Winning Tip: Use K-Cup Coffee Pods to Start Seeds
K-Cup coffee pods make great containers for starting seeds or rooting cuttings. I cut off the foil top and wash the container in the dishwasher. It already has a drainage hole, so I fill it with potting soil and plant the seed or cutting. When the seedling gets large enough to transplant, I move it to a larger pot or, depending on the type of plant, harden it off and plant it directly in the garden.
—Sharon Mabe, Paris, Tennessee
Handy Compost Bin
I purchased a small step-on waste basket to use as a compost bin, and it works great. You can open the lid with either your hand or your foot (if your hands are full of food scraps). It has a large capacity, and the inside lifts out easily to take out to the compost pile.
—Lisa Alderson, Ferndale, Washington
Protecting Hostas from Browsing Deer
I live in the country and enjoy the deer that stray into the yard. I also enjoy hostas in my garden, which means I’ve had to be super diligent about spraying deer repellent. An easier solution I’ve found is to cover the emerging shoots with dome-shaped mesh covers like those used to protect food at picnics. I leave them in place until the leaves develop some maturity, then I replace them with lightweight bird netting laid over the hosta leaves. When blooms emerge, they easily shoot up through the netting, helping to hold it in place.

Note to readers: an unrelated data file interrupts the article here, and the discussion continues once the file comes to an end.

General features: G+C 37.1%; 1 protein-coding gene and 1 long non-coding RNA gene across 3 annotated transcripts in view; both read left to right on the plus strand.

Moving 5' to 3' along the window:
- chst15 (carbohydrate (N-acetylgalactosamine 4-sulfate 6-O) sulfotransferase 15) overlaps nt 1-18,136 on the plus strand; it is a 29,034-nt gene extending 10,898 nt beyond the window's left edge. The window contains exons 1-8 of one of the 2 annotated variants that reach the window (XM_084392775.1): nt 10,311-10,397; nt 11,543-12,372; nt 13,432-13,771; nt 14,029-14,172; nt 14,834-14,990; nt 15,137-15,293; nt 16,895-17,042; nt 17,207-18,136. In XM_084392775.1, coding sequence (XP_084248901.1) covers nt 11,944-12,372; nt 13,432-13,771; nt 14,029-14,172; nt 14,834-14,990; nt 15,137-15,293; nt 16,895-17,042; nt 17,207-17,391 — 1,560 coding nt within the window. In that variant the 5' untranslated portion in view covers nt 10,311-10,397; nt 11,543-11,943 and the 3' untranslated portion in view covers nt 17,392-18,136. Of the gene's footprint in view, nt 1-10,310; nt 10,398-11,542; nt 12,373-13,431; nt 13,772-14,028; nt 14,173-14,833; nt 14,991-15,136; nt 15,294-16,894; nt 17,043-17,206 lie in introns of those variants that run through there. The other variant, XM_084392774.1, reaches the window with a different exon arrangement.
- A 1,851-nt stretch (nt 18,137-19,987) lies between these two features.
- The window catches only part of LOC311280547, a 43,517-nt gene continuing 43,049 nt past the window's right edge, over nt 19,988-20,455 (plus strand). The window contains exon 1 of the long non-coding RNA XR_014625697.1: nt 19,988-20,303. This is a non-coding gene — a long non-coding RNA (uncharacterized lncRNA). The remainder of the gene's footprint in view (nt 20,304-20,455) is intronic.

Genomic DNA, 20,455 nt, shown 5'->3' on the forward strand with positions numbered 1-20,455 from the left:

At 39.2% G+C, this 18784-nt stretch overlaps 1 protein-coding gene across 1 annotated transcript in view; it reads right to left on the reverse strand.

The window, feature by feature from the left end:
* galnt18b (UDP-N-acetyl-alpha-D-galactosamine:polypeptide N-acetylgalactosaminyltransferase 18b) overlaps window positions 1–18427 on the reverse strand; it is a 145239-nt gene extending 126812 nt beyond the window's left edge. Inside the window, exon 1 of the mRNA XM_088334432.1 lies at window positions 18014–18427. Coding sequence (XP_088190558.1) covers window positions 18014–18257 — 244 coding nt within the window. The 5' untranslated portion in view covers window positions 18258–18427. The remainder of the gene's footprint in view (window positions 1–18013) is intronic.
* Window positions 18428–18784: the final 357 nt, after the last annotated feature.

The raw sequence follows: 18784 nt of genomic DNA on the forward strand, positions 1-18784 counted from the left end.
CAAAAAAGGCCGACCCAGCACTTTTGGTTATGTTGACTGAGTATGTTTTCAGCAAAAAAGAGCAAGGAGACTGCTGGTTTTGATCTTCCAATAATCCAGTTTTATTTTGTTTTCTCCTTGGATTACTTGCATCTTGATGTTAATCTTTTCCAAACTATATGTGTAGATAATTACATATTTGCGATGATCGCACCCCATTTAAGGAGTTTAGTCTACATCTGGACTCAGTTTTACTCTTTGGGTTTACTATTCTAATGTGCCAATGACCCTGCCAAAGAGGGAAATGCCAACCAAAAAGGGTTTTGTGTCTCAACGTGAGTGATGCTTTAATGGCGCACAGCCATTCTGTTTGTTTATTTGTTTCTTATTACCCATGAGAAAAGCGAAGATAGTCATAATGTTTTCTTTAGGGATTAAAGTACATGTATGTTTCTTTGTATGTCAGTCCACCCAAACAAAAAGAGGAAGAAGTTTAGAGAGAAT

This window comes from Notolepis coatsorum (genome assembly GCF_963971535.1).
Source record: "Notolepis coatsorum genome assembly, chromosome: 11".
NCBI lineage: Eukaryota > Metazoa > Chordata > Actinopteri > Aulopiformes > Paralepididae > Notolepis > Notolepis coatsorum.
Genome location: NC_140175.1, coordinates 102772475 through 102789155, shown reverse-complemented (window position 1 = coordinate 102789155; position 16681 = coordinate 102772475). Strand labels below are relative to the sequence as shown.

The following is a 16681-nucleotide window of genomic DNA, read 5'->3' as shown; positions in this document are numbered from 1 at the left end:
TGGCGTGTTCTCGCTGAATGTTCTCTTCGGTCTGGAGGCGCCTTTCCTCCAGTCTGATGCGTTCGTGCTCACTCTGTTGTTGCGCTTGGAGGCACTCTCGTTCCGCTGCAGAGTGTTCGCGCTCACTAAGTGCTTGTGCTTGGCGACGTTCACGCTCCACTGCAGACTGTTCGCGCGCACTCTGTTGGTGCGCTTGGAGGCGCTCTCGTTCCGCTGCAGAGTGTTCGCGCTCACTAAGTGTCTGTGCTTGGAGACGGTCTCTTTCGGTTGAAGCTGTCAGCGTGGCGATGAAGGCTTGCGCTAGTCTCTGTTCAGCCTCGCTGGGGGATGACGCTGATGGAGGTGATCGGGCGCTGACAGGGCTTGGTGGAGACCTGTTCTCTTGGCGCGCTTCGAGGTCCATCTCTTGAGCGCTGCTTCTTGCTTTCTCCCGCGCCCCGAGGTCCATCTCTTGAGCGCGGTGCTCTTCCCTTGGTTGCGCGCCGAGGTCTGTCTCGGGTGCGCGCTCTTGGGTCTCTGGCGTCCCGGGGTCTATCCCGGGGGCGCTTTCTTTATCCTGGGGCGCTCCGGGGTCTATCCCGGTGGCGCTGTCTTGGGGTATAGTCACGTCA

—Esther Davis, Salem, Virginia
Potting Soil Additive
Have you ever run low on potting soil when repotting a plant? I solve that supply problem by adding a mixture of dry leaves and clippings from untreated grass to the bottom of the pot—no more than two-thirds of the pot’s volume. I water the mixture well, then I position my plant on top of the mixture and add enough potting soil to completely cover the root mass. The roots must touch the soil to absorb the nutrients that the plant needs to grow.
As the season progresses, the leaves and grass decompose and feed the plant, while the mass diminishes. When I notice the soil level drop, I place grass clippings on top of the potting soil to conserve moisture and provide nutrients. I have had much success with this technique over many years of growing tomatoes, peppers, squash, eggplants, and flowers. I do not recommend it for root crops, though.
—Mary Crum, Holland, Pennsylvania
From Fine Gardening #192
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